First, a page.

Reduced risk from pest damage/improved crop quality


Reduced impact on the environment/land/water


Reduced liability exposure


Improved crop/farm profitability


Improved public perception/reduced condemnation

2.25 (2 N/A)

Easier/faster pest detection (improved monitoring)


*Rating: 0 = no benefit, 1 = low, 2 = medium, 3 = high, N/A = not applicable

All program participants said that they were either very satisfied (67%) or thrilled (33%) with the overall performance of the trap crop system, and all final comments about PTC were positive. All growers rated the training program as excellent and stated that they would continue using the summer squash PTC system in the future.


Many integrated pest management (IPM) programs are too complex or time-intensive for busy producers to use and often require an entire book or manual to explain (Boucher & Ashley, 2001). Simpler pest management solutions capable of controlling multiple pests, reducing pesticide use, increasing farm profitability, and increasing IPM implementation are needed. Perimeter trap cropping represents a first step towards restructuring and simplifying the pest management system.

Connecticut growers who used PTC to protect commercial summer squash plantings found that the system succeeded in improving and simplifying pest management while providing numerous "hidden" benefits. These growers reduced insecticide use by 93% by switching to a perimeter trap crop, supplemented with border sprays. This technology is inexpensive, accessible, and applicable to farm operations of variable size on multiple crops.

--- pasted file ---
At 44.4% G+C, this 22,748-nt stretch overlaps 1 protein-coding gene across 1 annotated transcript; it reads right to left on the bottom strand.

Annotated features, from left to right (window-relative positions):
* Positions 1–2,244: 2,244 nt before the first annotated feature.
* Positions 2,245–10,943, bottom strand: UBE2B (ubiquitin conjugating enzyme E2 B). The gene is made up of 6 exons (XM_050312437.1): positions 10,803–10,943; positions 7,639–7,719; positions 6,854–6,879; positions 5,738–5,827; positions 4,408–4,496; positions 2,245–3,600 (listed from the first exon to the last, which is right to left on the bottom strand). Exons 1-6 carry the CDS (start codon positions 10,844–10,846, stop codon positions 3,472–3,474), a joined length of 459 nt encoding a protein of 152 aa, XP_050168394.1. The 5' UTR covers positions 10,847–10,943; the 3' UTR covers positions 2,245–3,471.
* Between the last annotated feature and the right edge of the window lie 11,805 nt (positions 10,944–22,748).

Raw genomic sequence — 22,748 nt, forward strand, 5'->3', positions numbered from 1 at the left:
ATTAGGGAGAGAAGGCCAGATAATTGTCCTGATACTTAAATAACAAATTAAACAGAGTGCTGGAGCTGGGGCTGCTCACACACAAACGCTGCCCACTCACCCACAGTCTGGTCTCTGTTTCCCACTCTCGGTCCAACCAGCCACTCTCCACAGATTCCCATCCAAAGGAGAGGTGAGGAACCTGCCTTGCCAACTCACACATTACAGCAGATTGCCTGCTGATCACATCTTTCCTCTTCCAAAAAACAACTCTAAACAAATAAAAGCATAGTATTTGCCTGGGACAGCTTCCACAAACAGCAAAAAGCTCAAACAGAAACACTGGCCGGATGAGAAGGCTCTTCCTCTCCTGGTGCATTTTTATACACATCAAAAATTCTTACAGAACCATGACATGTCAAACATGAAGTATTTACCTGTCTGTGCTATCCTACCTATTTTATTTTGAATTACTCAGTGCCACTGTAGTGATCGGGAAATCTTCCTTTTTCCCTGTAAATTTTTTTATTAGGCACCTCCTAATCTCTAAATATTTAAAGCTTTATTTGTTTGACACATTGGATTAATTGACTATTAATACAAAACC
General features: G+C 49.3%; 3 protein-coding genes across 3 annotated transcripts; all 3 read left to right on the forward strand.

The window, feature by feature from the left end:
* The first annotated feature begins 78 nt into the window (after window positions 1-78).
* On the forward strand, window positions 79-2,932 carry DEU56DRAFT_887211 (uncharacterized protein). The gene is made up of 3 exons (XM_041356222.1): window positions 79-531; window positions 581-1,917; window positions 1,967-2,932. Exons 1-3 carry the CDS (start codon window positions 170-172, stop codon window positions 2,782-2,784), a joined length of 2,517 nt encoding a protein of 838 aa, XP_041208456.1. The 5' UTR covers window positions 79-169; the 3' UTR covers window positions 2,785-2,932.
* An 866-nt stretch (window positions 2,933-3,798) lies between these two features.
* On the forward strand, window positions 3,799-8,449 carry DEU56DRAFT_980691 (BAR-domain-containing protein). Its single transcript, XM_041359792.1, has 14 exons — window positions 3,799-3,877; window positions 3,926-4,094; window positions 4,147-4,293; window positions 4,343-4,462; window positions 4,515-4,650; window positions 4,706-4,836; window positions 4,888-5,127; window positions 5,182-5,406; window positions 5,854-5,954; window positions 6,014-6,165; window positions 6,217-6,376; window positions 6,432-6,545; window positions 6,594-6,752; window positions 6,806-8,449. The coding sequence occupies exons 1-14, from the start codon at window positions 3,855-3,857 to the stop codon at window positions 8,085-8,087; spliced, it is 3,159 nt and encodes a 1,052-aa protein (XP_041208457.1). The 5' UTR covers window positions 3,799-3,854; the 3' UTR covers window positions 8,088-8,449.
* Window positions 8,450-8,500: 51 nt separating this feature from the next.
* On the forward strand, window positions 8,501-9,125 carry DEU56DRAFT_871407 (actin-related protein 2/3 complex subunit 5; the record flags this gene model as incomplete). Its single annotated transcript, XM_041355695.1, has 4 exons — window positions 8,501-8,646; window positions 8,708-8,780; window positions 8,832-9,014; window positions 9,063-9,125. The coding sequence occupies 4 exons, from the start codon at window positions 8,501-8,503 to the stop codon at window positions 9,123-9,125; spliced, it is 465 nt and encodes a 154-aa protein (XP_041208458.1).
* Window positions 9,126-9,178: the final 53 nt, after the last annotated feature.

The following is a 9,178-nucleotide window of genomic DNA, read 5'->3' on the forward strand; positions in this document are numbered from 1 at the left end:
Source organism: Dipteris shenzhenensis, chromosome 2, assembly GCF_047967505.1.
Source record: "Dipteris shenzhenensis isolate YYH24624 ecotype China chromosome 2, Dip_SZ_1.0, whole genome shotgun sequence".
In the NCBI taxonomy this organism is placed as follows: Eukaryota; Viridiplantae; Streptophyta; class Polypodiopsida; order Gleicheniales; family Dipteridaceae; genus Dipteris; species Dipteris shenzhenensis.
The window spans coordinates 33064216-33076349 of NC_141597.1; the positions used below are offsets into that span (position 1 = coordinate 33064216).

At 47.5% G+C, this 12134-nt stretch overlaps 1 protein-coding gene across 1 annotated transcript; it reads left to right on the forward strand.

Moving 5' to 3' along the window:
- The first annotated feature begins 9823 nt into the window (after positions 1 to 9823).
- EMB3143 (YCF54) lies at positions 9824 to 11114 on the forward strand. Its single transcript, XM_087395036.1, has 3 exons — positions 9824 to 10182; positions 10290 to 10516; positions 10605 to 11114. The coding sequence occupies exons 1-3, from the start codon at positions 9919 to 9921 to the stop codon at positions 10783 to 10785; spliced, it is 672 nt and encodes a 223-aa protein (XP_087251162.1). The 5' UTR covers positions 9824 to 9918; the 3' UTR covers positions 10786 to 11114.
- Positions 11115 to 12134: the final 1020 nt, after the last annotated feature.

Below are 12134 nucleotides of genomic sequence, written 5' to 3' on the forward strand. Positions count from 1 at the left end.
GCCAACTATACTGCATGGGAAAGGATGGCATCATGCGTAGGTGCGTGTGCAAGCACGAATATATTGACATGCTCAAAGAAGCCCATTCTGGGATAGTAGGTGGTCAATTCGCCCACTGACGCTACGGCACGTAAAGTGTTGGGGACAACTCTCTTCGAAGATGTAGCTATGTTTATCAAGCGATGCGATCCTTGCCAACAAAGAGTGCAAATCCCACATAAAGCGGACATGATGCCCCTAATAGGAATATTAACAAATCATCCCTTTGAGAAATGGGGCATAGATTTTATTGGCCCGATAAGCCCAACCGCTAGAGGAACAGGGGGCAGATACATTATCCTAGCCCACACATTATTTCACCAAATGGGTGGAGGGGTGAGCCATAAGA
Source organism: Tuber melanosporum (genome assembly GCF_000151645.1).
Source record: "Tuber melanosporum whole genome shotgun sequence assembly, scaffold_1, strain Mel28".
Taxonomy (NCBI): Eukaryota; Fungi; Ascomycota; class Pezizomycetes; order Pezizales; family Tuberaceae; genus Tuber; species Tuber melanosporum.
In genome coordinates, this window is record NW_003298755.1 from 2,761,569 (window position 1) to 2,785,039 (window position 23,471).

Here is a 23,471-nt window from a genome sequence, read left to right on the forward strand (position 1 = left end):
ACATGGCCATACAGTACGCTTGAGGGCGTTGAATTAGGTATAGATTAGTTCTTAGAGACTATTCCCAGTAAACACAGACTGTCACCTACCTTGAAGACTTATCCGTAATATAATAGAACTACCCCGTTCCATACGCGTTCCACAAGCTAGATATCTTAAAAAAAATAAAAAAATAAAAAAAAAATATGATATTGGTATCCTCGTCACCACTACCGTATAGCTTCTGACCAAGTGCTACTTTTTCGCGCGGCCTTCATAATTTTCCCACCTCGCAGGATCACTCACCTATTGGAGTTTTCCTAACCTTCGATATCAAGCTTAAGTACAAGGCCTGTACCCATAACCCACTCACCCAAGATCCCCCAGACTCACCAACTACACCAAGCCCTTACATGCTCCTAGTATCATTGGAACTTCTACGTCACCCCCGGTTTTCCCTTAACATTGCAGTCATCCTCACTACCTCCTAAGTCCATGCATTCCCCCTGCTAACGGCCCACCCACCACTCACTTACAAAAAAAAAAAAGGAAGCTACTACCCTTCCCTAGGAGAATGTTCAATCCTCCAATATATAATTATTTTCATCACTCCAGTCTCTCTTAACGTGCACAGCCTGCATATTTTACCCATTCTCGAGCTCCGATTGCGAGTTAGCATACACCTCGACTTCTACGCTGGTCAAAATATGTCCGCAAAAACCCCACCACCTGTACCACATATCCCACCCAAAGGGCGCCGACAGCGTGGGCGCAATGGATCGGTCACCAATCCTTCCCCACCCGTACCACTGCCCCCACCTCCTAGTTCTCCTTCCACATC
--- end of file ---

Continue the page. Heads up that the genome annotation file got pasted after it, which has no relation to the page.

Funding for this project was provided by USDA CSREES NE SARE and NE IPM competitive grant programs. The following Connecticut growers were instrumental in the design and implementation of the NE SARE grant proposal and/or participated in the demonstration project: Steve Bengtson, Nelson Cecarelli, Gordon Burson, Randy Blackmer, Rick Vinal, and Dave Dougan.


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Boucher, T. J., & Ashley, R. A. (Editors). (2001). Northeast pepper Integrated Pest Management (IPM) manual. University of Connecticut Cooperative Extension System Publication.

Boucher, T. J., Ashley, R., Durgy, R., Sciabarrasi, M., & Calderwood, W. (2003). Managing the pepper maggot (diptera: tephritidae) using perimeter trap cropping. Journal of Economic Entomology, 96(2): 420-432.